You hold a Master of Arts in History and have worked in public history and archives. How does your approach to and interests in history, and your experience in archives, influence your work?
My interests and approach in history is rooted in social and cultural history, the former the study of the lived experience of the past, and the latter the study of the ideas and beliefs in those experiences. I have had the pleasure of working in an archive dedicated to war experience of both veterans and civilians, focused on oral history. Working in an archive dedicated to these experiences allowed me to better appreciate the wide constellation of experiences that people had in wartime and in peace, which are unique perspectives. Additionally, my own identity as a queer person has played a role in my approach to history – in some ways, I can understand more deeply the archival silence that many groups have experienced, as well as seeing little historical representation. This all has influenced my work to try and understand how to better reach historically marginalized groups or provide better representation of available resources to communities. My research has led me to a museum in New Zealand that prioritizes the voices of the Māori and other Indigenous peoples, for example. More generally, my approach is human-centered; I am interested in understanding the real impacts that digital strategy can have on strategic planning and goals of cultural heritage institutions.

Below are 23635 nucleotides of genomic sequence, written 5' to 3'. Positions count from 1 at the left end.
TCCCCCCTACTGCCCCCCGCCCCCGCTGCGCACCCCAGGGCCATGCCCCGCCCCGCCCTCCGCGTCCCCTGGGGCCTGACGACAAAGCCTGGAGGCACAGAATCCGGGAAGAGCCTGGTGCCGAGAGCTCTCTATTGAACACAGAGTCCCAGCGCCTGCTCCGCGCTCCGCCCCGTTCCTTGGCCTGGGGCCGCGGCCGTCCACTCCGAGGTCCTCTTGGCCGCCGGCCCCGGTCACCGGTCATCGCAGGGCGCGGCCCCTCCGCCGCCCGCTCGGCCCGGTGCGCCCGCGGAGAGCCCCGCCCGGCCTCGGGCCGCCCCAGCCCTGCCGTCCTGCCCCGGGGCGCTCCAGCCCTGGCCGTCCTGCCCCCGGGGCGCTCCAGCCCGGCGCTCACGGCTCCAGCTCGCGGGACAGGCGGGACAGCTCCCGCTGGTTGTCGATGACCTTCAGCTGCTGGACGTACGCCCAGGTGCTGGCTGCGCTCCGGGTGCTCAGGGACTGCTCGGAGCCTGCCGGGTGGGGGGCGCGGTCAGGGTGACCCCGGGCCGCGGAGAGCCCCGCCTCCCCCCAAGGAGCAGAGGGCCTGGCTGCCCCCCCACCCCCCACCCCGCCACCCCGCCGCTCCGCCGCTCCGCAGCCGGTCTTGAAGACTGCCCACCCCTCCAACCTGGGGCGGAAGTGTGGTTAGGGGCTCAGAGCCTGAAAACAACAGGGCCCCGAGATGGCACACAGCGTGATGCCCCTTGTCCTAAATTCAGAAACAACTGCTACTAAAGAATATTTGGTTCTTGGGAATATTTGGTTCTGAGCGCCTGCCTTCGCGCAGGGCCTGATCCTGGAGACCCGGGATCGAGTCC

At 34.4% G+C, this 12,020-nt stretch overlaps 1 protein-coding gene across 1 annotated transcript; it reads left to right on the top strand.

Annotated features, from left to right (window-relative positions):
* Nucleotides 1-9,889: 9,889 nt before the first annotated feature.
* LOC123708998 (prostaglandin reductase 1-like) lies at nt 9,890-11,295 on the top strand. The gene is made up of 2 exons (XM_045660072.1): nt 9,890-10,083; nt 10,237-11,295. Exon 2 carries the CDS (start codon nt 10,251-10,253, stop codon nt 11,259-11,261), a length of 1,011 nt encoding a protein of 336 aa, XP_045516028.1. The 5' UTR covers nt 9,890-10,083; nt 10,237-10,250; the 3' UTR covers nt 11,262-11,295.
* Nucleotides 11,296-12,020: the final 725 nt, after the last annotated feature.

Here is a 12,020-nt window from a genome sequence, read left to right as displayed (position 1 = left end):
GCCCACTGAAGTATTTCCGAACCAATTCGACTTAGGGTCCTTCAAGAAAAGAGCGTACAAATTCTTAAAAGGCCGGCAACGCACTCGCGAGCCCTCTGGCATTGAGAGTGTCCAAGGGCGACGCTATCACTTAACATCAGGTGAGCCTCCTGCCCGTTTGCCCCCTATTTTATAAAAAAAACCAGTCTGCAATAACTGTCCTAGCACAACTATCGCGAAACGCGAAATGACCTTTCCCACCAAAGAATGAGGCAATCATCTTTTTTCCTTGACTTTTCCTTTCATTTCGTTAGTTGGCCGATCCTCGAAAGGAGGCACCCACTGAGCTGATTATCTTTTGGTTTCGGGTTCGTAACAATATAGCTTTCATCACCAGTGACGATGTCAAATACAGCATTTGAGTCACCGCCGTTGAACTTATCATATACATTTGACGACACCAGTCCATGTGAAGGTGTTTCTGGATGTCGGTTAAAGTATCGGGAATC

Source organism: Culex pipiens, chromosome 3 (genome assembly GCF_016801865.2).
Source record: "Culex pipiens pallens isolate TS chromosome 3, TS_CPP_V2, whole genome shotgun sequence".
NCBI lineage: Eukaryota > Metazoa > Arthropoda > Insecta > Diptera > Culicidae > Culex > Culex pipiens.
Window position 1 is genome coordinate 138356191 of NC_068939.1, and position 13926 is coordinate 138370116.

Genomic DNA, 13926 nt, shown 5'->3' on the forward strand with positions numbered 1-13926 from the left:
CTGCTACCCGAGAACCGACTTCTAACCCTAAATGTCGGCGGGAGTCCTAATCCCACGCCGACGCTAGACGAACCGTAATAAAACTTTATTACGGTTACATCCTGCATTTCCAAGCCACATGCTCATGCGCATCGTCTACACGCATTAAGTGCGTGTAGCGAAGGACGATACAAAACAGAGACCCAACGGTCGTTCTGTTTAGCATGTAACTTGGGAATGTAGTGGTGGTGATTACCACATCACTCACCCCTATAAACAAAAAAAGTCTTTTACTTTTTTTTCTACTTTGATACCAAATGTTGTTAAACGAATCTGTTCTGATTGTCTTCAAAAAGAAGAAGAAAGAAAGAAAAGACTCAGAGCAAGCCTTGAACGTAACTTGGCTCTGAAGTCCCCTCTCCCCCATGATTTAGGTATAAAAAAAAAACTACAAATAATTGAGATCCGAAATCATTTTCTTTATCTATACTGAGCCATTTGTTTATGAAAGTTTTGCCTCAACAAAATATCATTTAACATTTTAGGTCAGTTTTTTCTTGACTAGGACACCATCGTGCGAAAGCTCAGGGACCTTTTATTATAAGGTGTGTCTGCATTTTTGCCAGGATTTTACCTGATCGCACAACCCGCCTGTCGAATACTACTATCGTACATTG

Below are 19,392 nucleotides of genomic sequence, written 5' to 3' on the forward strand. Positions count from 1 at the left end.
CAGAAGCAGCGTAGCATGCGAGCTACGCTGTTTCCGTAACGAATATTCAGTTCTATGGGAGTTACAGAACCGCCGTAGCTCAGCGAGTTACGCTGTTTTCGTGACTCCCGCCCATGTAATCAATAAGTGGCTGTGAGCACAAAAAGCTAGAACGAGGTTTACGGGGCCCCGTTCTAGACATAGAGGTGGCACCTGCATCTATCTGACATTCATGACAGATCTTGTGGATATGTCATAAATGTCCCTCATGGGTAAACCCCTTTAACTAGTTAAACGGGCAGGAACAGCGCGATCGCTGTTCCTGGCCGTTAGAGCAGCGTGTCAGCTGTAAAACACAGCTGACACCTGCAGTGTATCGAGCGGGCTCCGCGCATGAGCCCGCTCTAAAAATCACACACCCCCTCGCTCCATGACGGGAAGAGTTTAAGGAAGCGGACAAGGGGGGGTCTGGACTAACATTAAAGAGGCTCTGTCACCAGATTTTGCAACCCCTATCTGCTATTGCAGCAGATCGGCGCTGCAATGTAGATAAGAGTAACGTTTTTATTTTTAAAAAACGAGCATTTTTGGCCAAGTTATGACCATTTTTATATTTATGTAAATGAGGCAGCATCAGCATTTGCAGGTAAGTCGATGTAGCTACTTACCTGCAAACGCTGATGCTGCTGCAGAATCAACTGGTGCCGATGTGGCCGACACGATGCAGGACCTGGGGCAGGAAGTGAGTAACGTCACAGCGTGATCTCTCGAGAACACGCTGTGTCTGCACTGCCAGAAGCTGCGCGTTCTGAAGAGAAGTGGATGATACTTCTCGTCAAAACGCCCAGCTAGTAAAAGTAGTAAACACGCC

What are you hoping to learn, or what skills are you hoping to develop, in your work here with us?
I’m hoping to learn more about what strategic planning and digital strategy planning looks like at a high level, as well as what this type of planning looks like for a cultural heritage institution. I’m also hoping to learn more about the Library and the ongoing projects, as well as just about anything that I can learn about! In terms of skills, I’m hoping to develop a better understanding of the digital skills that will be needed for cultural heritage institutions in the coming years, such as data management or data literacy. I hope to further develop my own understanding of how I can apply skills that I developed while pursuing my Master’s that are beneficial to my work. I greatly enjoy learning, so I try to be open about what skills I could learn or develop as I know that some skills can be difficult to quantify or name.
Do you have any advice for people interested in working with digital strategy? What skills or competencies do you think are important in this area?
I think the skills and competencies that are important in this area are not necessarily solely digital or computer-based. I think skills in research, collaboration, and analysis are also important, as well as being curious and willing to learn. Part of digital strategy and strategic planning is translating both technical and non-technical information and initiatives into easily understood language. I think in some ways, those with humanities backgrounds are uniquely equipped to work within such an environment. Technology and digital fields can greatly benefit from those with humanities backgrounds, as those with humanities backgrounds are well-equipped to understand the impact of technology. Ultimately, if you are interested in working with digital strategy, I think it is important to be curious, have a willingness to learn, and be willing to step outside of your comfort zone.